Ex-Border Patrol Chief on Breaches to Trump's Wall by Smugglers: 'That's Life on the Border'

Amid a Washington Post report Saturday that smugglers have been able to saw through President Donald Trump's border wall repeatedly, a former U.S. Border Patrol chief said "that's life on the border" in regards to the continued breaches.

Ronald Vitiello, who was also the acting director of U.S. Immigration and Customs Enforcement until this past April, reiterated that despite the efforts to secure the wall, they hadn't stopped the smugglers. "The cartels will continue to innovate," he told the Post, "and they're not just going to leave San Diego because the wall gets better."

The Post reported that smugglers are using cheap electric saws to cut out the steel bollards to create enough space for people to cross through easily. Despite efforts to repair damaged bollards, the welding used to fix the holes leaves the steel softer and easier to cut through, leading to smugglers often entering through the same areas.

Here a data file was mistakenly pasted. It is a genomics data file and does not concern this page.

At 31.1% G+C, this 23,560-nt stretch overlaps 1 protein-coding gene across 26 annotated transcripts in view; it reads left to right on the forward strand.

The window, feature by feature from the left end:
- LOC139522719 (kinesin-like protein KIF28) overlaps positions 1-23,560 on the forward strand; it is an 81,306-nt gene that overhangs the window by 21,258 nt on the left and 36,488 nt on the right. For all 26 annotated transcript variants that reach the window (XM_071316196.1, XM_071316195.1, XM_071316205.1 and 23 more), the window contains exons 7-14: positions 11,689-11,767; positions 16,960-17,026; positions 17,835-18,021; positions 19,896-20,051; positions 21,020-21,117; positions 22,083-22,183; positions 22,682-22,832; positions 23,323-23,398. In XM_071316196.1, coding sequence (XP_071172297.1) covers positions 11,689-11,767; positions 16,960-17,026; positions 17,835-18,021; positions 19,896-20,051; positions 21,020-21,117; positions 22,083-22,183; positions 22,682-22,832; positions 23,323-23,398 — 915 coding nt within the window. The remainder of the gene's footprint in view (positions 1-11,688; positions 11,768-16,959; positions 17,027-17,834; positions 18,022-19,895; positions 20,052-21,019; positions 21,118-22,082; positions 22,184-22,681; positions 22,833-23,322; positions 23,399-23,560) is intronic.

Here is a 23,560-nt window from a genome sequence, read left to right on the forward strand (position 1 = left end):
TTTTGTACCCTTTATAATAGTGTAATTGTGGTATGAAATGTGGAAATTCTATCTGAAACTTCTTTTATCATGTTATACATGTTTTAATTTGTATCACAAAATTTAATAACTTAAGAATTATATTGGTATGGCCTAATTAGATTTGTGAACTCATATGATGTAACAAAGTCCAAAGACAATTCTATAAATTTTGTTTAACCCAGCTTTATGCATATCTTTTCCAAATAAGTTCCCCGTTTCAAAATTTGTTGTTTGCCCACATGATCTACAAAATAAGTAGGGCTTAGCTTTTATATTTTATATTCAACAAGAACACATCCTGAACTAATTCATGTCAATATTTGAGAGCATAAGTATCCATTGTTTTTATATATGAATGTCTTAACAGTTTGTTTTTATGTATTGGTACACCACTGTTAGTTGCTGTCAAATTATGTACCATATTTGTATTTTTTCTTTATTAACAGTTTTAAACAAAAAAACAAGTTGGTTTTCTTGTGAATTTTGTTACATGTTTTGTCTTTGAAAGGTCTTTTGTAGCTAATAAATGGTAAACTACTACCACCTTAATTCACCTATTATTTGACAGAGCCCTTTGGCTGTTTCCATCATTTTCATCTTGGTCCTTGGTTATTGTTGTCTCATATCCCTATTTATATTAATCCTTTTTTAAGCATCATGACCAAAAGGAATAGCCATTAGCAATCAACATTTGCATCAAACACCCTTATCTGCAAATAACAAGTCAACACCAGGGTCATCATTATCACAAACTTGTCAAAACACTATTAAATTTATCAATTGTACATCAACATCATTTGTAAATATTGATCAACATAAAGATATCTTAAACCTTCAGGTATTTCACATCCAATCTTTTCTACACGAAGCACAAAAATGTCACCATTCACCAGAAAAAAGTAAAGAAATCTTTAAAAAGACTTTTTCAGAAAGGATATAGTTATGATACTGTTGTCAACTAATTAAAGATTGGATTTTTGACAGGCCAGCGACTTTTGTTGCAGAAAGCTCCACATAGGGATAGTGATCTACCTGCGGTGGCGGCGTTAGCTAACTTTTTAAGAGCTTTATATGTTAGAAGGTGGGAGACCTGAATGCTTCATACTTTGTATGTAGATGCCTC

NBC News reported in January that the steel slat prototype of the wall that the president ordered was vulnerable to sawing, even as Trump said: "The wall that we are doing is very, very had to penetrate." Trump had previously emphasized his desire to build the wall from concrete, rather than the steel bars currently being built.

According to NBC, that all eight of the prototypes ordered by the Trump Administration were breached during tests by the Department of Homeland Security.

MSNBC also pointed out despite Trump's claims that the border wall would be an "impenetrable barrier," the tests by DHS showed that household saws could suffice in cutting through the steel slats. MSNBC also reported of the Department of Homeland Security claim that a border wall is never designed to be perfectly impenetrable but just one element in slowing people down from crossing the border.

Border Wall Saw
Trump's border wall, constructed of steel slats, proved penetrable during tests in January. On Saturday, The Washington Post reports that there have been many cases of smugglers sawing through the wall to enter the United States. Joe Raedle/Getty

The border wall has been one of the biggest issues that Trump highlighted in his 2016 campaign. In September, the president celebrated progress made to the wall, despite The Post reporting that only about 2 percent was completed.

Despite construction being completed in some regions, the sawing by cartels has shown some of the holes in border security that may continue despite the wall's construction. On October 25, Customs and Border Protection said 75 miles of the wall were completed and were aiming to have 450 miles completed by the end of 2020.